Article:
Business Overview

A home theater installation business specializes in setting up the assorted audio and video equipment for individual home theaters. Many such businesses branch out and offer their services to organizations such as schools, businesses, universities, and churches that may also need such specialized assistance. In this way, such a business can almost immediately assert itself as a vital component of the community.

Who is this business right for?

Obviously, this business is great for individuals who have a love and an aptitude for setting up things like big screen TVs and surround sound theater systems. It's also good for a “people person,” as you will be working with members of every demographic within your community. Finally, it's good for those who often shop for these kinds of materials online: being able to make recommendations for where customers can buy equipment they want at competitive prices can really help set your business apart.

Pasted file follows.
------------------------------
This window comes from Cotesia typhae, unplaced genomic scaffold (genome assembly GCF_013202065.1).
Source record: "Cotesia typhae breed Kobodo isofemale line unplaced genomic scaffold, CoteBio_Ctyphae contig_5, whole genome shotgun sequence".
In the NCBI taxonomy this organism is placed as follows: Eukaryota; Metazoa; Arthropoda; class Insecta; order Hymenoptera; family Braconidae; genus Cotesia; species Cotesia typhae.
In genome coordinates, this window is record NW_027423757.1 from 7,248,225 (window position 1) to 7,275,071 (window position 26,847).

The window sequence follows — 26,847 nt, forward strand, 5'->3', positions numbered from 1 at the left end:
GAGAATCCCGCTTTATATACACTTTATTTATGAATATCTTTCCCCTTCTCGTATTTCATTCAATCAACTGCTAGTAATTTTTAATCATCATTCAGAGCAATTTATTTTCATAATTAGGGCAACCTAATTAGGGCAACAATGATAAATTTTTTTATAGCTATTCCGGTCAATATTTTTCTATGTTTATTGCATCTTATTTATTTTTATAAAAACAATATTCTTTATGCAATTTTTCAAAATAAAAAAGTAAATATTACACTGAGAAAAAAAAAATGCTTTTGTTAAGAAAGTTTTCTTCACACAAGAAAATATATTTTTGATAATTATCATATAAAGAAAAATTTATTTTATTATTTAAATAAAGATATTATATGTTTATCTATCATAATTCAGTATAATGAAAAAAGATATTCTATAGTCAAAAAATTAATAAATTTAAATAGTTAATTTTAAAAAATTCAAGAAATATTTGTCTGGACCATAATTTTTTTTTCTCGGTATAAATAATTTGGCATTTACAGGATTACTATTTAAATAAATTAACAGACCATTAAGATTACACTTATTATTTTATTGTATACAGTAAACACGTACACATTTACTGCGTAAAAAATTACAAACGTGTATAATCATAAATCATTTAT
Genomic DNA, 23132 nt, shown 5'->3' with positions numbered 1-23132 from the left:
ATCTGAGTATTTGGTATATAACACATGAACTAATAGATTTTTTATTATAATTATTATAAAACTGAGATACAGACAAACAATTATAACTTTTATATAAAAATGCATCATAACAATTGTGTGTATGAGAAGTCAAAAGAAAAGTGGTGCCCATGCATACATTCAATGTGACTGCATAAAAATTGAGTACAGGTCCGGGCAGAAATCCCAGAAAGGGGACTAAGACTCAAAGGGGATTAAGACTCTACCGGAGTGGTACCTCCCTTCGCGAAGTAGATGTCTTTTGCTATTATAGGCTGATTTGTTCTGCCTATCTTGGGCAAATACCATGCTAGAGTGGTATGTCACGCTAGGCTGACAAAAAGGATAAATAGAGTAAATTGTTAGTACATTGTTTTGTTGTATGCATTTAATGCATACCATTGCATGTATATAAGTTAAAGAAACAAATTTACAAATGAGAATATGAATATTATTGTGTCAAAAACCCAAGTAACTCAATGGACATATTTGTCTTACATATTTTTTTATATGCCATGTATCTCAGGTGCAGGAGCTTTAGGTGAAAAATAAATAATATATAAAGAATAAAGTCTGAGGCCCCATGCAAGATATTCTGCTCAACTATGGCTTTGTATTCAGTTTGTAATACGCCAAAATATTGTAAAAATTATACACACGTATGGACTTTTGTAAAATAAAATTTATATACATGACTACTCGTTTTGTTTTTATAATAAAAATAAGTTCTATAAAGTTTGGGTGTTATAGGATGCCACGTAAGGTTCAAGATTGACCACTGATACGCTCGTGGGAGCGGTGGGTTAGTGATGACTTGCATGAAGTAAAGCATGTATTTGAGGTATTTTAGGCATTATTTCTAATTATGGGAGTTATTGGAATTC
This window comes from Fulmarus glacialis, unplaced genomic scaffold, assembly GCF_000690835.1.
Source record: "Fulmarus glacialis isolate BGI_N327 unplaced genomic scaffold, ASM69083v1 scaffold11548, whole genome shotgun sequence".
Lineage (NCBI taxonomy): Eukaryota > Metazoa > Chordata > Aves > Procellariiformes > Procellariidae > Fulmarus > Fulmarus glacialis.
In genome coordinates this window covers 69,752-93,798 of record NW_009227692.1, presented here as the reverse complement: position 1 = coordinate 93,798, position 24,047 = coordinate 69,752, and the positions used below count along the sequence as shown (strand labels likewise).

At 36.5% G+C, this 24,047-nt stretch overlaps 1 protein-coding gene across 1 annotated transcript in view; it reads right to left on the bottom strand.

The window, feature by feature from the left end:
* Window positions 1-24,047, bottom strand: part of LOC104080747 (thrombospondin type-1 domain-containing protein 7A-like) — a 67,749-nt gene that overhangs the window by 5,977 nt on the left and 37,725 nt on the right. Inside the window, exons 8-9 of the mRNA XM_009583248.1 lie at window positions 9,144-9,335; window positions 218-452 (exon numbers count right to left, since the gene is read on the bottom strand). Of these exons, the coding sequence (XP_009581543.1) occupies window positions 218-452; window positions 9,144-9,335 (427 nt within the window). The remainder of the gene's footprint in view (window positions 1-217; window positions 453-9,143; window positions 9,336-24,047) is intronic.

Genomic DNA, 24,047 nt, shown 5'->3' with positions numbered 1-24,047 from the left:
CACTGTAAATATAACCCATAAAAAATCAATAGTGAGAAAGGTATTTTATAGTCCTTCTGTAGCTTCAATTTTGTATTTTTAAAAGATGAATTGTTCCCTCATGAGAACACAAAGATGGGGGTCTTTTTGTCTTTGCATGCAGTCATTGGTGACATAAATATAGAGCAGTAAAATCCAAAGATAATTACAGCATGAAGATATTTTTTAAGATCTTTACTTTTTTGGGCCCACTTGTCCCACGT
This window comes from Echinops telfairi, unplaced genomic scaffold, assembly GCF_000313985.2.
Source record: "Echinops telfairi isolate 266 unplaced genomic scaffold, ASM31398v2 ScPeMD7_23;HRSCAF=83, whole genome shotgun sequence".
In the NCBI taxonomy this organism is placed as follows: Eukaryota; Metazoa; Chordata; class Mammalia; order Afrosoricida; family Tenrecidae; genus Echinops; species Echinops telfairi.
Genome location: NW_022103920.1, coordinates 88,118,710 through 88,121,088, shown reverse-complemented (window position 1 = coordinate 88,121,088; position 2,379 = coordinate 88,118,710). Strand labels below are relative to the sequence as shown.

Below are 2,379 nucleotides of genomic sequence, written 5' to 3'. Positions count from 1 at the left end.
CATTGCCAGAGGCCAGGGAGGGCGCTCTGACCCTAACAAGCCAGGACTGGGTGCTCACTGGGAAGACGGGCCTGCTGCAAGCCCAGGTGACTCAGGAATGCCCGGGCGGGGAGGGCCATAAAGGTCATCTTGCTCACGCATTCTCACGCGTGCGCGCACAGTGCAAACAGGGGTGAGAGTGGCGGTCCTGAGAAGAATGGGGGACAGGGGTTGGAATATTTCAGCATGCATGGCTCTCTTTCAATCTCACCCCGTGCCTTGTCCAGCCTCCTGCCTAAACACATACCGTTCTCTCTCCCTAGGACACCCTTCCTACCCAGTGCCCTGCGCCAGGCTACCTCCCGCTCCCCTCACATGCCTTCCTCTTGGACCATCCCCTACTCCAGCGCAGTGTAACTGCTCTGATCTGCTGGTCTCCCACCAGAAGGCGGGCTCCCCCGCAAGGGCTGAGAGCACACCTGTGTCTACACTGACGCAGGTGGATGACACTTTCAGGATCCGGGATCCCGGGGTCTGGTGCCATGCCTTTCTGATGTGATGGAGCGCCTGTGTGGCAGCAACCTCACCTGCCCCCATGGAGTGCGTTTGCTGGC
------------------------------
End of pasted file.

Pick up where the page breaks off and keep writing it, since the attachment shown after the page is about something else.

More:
What happens during a typical day at a home theater installation business?

With luck, most of your days will be spent inside customer's homes, and you will be installing everything they require. Time not spent doing this may be spent advertising your business, communicating with customers (or prospective customers), and possibly ordering and receiving equipment for customers.

What is the target market?

While you will appeal to many demographics, your target market will typically be men in their mid to late thirties. This is a demographic that is likelier to be settling into a permanent home and have enough disposable income to set this up, possibly as part of a “man cave.”

How does a home theater installation business make money?

Typically, you will make money by charging fixed fees for particular services (such as mounting a flat screen TV, setting up a stereo, and so on). You may consider offering “bundles” that allow customers who need a variety of services to save money.

What is the growth potential for a home theater installation business?

The growth potential for this business is modest, with the Bureau of Labor Statistics estimating that the broader field of broadcast and sound engineer technicians to grow by seven percent between 2014 and 2024.